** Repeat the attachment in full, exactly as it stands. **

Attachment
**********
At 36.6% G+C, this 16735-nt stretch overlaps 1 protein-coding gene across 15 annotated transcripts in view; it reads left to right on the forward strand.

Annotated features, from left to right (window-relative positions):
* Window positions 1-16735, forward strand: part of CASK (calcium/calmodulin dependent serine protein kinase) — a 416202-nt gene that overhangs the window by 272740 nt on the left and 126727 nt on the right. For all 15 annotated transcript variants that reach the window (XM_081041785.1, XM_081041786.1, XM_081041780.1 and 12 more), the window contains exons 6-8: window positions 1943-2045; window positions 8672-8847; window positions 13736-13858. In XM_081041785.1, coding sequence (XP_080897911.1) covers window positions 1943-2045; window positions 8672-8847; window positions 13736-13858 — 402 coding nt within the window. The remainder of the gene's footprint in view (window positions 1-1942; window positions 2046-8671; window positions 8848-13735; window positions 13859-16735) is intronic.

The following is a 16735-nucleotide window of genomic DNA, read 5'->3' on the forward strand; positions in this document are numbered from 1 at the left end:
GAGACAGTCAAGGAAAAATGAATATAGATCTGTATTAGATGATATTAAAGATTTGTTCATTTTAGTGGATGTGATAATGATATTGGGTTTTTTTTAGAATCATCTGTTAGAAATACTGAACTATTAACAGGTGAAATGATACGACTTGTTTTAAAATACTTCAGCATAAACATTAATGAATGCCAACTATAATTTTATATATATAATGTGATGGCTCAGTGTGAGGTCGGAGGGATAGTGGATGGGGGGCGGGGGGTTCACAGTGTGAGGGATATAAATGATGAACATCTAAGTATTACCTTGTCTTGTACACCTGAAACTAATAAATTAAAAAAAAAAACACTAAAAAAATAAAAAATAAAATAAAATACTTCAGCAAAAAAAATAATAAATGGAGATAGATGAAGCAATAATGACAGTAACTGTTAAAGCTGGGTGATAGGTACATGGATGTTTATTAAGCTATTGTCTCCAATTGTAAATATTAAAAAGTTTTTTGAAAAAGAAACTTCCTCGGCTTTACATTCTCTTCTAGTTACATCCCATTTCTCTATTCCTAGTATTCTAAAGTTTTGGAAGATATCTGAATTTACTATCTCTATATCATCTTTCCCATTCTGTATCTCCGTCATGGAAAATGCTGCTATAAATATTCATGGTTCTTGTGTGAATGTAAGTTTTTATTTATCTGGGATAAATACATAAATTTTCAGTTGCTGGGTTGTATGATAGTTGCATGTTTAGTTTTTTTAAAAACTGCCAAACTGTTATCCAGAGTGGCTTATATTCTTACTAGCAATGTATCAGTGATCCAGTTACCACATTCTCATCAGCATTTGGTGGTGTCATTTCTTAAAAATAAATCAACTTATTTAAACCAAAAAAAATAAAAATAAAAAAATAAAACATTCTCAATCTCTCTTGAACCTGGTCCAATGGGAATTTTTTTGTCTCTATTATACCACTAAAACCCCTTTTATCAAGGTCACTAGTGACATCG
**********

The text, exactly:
At 36.6% G+C, this 16735-nt stretch overlaps 1 protein-coding gene across 15 annotated transcripts in view; it reads left to right on the forward strand.

Annotated features, from left to right (window-relative positions):
* Window positions 1-16735, forward strand: part of CASK (calcium/calmodulin dependent serine protein kinase) — a 416202-nt gene that overhangs the window by 272740 nt on the left and 126727 nt on the right. For all 15 annotated transcript variants that reach the window (XM_081041785.1, XM_081041786.1, XM_081041780.1 and 12 more), the window contains exons 6-8: window positions 1943-2045; window positions 8672-8847; window positions 13736-13858. In XM_081041785.1, coding sequence (XP_080897911.1) covers window positions 1943-2045; window positions 8672-8847; window positions 13736-13858 — 402 coding nt within the window. The remainder of the gene's footprint in view (window positions 1-1942; window positions 2046-8671; window positions 8848-13735; window positions 13859-16735) is intronic.

The following is a 16735-nucleotide window of genomic DNA, read 5'->3' on the forward strand; positions in this document are numbered from 1 at the left end:
GAGACAGTCAAGGAAAAATGAATATAGATCTGTATTAGATGATATTAAAGATTTGTTCATTTTAGTGGATGTGATAATGATATTGGGTTTTTTTTAGAATCATCTGTTAGAAATACTGAACTATTAACAGGTGAAATGATACGACTTGTTTTAAAATACTTCAGCATAAACATTAATGAATGCCAACTATAATTTTATATATATAATGTGATGGCTCAGTGTGAGGTCGGAGGGATAGTGGATGGGGGGCGGGGGGTTCACAGTGTGAGGGATATAAATGATGAACATCTAAGTATTACCTTGTCTTGTACACCTGAAACTAATAAATTAAAAAAAAAAACACTAAAAAAATAAAAAATAAAATAAAATACTTCAGCAAAAAAAATAATAAATGGAGATAGATGAAGCAATAATGACAGTAACTGTTAAAGCTGGGTGATAGGTACATGGATGTTTATTAAGCTATTGTCTCCAATTGTAAATATTAAAAAGTTTTTTGAAAAAGAAACTTCCTCGGCTTTACATTCTCTTCTAGTTACATCCCATTTCTCTATTCCTAGTATTCTAAAGTTTTGGAAGATATCTGAATTTACTATCTCTATATCATCTTTCCCATTCTGTATCTCCGTCATGGAAAATGCTGCTATAAATATTCATGGTTCTTGTGTGAATGTAAGTTTTTATTTATCTGGGATAAATACATAAATTTTCAGTTGCTGGGTTGTATGATAGTTGCATGTTTAGTTTTTTTAAAAACTGCCAAACTGTTATCCAGAGTGGCTTATATTCTTACTAGCAATGTATCAGTGATCCAGTTACCACATTCTCATCAGCATTTGGTGGTGTCATTTCTTAAAAATAAATCAACTTATTTAAACCAAAAAAAATAAAAATAAAAAAATAAAACATTCTCAATCTCTCTTGAACCTGGTCCAATGGGAATTTTTTTGTCTCTATTATACCACTAAAACCCCTTTTATCAAGGTCACTAGTGACATCG